DDSs are supplied to web designers in the form of GTFs with guidelines on the syntax to be provided within the HTML to allow the Internet Shopping Mall environment to associate the GIF placeholder with the target data source.

The collection of DDS placeholders will be enhanced as web designers/retailers require differing interaction and presentation for their customers. Through plug-ins to popular web design environments (eg. Dreamweaver™), a DDS toolbox will allow the designer to quickly select and place the appropriate DDS placeholder prompting the designer for the DDS data source (if appropriate) and presentation requirements (eg. style, layout, colour etc.)

It is anticipated that the majority of templates will be a collection of HTML tables consisting of any number of DDS GIFs. Site approval

When the retailer is satisfied with their site they will submit a request for Internet Shopping Mall to publish their site in the live mall. On internal approval to publish (copy) the site then the Internet Shopping Mall staff release the site in the live Internet Shopping Mall environment.

In essence, this act will copy the appropriate static HTML files and supporting images, and template lookup information from the SA pre- approval area to the live mall environment.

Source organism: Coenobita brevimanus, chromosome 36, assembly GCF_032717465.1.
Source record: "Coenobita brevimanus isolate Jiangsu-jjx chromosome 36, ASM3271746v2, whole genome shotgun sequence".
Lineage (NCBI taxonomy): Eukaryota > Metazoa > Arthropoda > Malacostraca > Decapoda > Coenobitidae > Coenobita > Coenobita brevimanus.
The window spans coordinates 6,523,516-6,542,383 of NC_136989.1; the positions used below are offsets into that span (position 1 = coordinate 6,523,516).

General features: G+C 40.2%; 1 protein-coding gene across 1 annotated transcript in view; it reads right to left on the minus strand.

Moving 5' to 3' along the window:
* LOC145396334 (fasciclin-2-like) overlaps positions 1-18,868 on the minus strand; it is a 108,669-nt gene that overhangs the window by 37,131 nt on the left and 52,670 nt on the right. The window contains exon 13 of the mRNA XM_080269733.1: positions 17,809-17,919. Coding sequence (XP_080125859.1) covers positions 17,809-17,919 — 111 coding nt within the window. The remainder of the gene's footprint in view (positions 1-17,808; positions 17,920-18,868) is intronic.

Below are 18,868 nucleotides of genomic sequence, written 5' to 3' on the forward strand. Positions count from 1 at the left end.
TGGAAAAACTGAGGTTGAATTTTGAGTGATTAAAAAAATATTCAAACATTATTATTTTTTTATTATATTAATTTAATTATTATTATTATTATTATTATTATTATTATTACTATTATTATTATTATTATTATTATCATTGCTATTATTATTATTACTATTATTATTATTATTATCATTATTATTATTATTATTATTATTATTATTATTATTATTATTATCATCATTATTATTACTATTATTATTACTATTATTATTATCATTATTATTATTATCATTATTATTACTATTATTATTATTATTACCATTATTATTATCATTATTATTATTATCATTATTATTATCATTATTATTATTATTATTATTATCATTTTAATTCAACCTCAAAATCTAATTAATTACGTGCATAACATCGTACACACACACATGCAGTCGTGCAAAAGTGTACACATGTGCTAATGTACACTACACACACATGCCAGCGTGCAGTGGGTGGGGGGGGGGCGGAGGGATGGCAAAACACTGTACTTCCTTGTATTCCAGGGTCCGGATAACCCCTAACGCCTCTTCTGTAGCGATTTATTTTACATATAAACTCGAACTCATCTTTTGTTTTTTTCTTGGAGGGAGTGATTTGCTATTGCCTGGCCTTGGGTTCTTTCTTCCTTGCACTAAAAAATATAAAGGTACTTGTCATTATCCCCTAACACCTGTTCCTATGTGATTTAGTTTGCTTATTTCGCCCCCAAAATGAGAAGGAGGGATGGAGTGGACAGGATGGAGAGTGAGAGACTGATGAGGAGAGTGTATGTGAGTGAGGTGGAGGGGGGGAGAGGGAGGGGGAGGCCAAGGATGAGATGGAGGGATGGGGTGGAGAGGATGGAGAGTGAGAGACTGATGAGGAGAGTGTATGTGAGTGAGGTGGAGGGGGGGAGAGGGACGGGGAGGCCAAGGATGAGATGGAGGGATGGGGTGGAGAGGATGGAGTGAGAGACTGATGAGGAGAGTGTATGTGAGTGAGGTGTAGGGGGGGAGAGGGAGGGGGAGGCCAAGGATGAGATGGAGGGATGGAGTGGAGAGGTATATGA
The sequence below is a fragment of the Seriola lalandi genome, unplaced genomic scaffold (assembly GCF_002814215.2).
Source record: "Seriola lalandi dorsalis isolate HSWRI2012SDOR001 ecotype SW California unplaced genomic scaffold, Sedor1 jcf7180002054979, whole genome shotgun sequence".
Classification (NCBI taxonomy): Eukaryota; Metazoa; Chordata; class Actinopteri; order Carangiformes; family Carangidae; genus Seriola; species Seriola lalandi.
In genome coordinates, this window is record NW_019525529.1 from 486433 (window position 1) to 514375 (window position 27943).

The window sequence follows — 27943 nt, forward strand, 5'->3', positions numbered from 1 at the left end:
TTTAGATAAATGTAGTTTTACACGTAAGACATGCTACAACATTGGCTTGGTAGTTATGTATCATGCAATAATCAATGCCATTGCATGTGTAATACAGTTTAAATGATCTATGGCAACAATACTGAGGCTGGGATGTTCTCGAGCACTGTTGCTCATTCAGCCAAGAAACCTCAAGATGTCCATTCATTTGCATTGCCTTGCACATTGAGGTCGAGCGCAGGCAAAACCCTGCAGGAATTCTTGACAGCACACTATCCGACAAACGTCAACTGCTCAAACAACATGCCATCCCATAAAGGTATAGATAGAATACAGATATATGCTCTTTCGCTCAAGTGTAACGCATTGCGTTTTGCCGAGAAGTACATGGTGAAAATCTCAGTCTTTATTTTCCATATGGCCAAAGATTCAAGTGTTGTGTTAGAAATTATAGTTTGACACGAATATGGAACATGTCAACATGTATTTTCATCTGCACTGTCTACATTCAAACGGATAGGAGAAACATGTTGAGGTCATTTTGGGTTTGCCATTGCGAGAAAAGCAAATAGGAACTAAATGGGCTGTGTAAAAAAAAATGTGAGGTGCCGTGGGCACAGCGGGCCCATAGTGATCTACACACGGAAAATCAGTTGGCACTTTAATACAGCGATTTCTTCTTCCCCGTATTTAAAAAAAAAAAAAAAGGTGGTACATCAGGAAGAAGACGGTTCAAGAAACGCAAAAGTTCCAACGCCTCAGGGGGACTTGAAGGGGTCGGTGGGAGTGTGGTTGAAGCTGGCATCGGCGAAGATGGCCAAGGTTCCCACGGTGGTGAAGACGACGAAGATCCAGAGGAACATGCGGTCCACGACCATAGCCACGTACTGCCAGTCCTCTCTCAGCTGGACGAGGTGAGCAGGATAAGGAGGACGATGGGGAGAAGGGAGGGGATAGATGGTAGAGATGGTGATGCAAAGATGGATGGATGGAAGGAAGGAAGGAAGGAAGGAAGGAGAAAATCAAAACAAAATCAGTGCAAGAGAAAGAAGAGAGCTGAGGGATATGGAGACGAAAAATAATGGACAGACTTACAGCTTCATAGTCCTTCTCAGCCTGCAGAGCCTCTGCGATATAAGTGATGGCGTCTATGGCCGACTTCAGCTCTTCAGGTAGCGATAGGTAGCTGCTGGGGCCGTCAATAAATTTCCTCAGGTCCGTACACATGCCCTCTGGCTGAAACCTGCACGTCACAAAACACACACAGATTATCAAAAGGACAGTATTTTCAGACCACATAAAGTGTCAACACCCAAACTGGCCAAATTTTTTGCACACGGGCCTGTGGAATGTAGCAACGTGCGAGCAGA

A "live" timestamp will be recorded for all site, category and static page activations.

Back Office Services

Content Management: The Content Management System (CMS) 101 is a service for both retailers and the Internet Shopping Mall to create and define content which is then dynamically 'plugged' into HTML pages prior to being sent to users. The CMS allows non-technical staff operating a client terminal 120 to quickly and easily create content for display in various parts of the retailer sites or Internet Shopping Mall precincts. The CMS is used to facilitate a dynamic and ever-changing content matrix to entice shoppers and encourage both purchases and repeat visits. It provides a single point of control to manage security issues relating to the introduction of content on the Internet Shopping Mall site.

The functions required to support the CMS are:

1. Authentication of retailer or Internet Shopping Mall staff member.

2. Create content either in HTML form, or allow the uploading of richer content objects (Flash files, images, sounds, QuickTime movies, etc).

3. Allow content to be time limited (e.g. only display from l-Jan-00 to 2-Jan-00).